12. 12. (a) Identify/Classify Graphical Content & Pull Text with Image Zoning and Segmentation • The AIDA team tried to identify and classify graphical content (e.g. figures, illustrations, and cartoons) and extract text in historical newspaper page images, using ML’s image zoning and segmentation (U-NeXt). • 2 sets of newspaper images were used for ML model training/evaluation. • One set from the Library of Congress’s Beyond Words project, which crowdsourced the graphical content zone demarcation and the text transcription of historical newspaper images. • 1,532 images and corresponding data from graphical content zones; 1,226 images used for training and 306 for evaluation. • The other set from the Europeana Newspapers Project. • A set of 481 page images already zoned and segmented, with the segments classed as background, text, figure, separator or table.
  13. 13. Source: Elizabeth Lorang et al., “Digital Libraries, Intelligent Data Analytics, and Augmented Description: A Demonstration Project” (University of Nebraska - Lincoln, January 10, 2020), https://digitalcommons.unl.edu/libraryscience/396.
  14. 14. What is Computer Vision(CV)? • Computer vision is a field of artificial intelligence (AI) that enables computers and systems to derive meaningful information from digital images, videos and other visual inputs — and take actions or make recommendations based on that information.
  15. 15. Computer Vision Concepts • Image filtering, matching, segmentation, and recognition • Segmentation divides whole images into pixel groupings which can then be labelled and classified. Images from : https://ai.stanford.edu/~syyeung/cvweb/tutorial1.html
  16. 16. Tasks Performed by Computer Vision • Image classification • Object detection • Object tracking • Content-based image retrieval • Semantic segmentation • Instance segmentation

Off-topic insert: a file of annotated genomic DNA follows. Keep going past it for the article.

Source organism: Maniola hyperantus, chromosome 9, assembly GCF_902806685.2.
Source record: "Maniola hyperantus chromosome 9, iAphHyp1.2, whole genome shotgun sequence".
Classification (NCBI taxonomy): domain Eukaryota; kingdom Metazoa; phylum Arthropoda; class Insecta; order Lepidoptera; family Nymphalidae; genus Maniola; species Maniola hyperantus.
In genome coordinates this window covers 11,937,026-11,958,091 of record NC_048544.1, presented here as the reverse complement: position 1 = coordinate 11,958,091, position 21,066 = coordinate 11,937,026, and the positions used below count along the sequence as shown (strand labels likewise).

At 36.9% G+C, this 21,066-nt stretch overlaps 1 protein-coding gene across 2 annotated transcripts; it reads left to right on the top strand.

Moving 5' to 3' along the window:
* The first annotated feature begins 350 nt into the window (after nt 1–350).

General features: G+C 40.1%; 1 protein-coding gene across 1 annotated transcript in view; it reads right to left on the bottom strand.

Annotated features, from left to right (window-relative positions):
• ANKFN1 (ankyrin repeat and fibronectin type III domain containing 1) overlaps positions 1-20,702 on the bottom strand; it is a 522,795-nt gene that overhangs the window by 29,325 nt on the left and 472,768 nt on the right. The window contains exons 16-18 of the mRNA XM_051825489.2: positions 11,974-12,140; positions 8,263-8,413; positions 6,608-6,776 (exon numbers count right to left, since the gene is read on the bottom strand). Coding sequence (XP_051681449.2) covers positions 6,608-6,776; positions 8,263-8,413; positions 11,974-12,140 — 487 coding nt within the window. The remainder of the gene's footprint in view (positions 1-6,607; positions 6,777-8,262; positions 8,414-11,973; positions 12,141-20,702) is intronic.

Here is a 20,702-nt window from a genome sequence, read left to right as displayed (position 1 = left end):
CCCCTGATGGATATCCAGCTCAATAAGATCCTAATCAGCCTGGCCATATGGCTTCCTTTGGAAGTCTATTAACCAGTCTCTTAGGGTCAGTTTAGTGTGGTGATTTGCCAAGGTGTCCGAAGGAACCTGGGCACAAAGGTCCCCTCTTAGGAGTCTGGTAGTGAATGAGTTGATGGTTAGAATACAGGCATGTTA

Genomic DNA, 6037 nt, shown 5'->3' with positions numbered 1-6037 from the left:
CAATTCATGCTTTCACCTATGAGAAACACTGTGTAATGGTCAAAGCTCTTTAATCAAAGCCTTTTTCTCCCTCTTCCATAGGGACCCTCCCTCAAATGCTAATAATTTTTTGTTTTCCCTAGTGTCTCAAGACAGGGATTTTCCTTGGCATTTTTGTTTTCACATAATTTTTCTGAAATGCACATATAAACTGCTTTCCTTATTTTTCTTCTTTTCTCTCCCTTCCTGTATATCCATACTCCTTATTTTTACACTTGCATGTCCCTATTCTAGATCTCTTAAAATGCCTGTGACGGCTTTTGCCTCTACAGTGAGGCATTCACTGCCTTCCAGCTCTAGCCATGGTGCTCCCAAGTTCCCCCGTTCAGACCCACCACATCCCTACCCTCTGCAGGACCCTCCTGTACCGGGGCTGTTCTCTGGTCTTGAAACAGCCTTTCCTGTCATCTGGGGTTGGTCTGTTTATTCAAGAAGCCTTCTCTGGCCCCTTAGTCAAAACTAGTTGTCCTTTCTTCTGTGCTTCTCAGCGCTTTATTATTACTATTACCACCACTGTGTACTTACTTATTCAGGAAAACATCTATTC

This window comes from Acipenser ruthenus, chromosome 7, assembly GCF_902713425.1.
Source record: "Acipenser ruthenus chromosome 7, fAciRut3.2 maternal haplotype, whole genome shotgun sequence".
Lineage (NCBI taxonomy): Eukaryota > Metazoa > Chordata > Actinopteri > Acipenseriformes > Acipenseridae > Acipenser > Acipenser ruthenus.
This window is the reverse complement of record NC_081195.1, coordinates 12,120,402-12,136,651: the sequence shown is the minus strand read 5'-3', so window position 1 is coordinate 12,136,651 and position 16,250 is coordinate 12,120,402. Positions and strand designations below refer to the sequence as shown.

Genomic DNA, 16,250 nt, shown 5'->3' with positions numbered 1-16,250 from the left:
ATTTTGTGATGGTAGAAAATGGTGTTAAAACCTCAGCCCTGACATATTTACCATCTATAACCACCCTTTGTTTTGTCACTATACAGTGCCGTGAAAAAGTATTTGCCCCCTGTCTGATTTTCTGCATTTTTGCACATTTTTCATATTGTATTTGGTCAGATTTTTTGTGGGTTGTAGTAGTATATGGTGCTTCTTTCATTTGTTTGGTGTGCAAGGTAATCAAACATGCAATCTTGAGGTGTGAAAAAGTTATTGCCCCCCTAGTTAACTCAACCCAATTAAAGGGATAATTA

17. 17. (b) Natural Image / Document Classification • The AIDA project team applied natural image and document classification methods in machine learning to a collection of minimally processed manuscript materials to see whether handwritten, printed, and mixed (both handwritten and printed) documents can be distinguished from one another. • The team generated their own model by using the VGG method with 16 categories (VGG-16) pre-trained on the RVL_CDIP dataset. • 999 images were used in total.
  18. 18. Figure 9. Prediction failure cases. In the left example, the model classified the document as handwritten rather than Mixed. Note that the printed regions are very small compared to the handwritten content in the image. In the right example, the model classified the document as printed rather than mixed. Here, the handwritten region is very small compared to the printed region in the image. Source: Elizabeth Lorang et al., “Digital Libraries, Intelligent Data Analytics, and Augmented Description: A Demonstration Project” (University of Nebraska - Lincoln, January 10, 2020), https://digitalcommons.unl.edu/libraryscience/396.
  19. 19. (c) Detecting Digitization Type • The AIDA project team also applied machine learning techniques to both classifying manuscript collection images as digitized from original vs. from microform and analyzing their image quality. • 36,103 images were used as the ground truth classification Figure 13. A digital image of a photograph, digitized from the original item, and classified by the classifier as having been digitized from a microform source. Source: Elizabeth Lorang et al., “Digital Libraries, Intelligent Data Analytics, and Augmented Description: A Demonstration Project” (University of Nebraska - Lincoln, January 10, 2020), https://digitalcommons.unl.edu/libraryscience/396.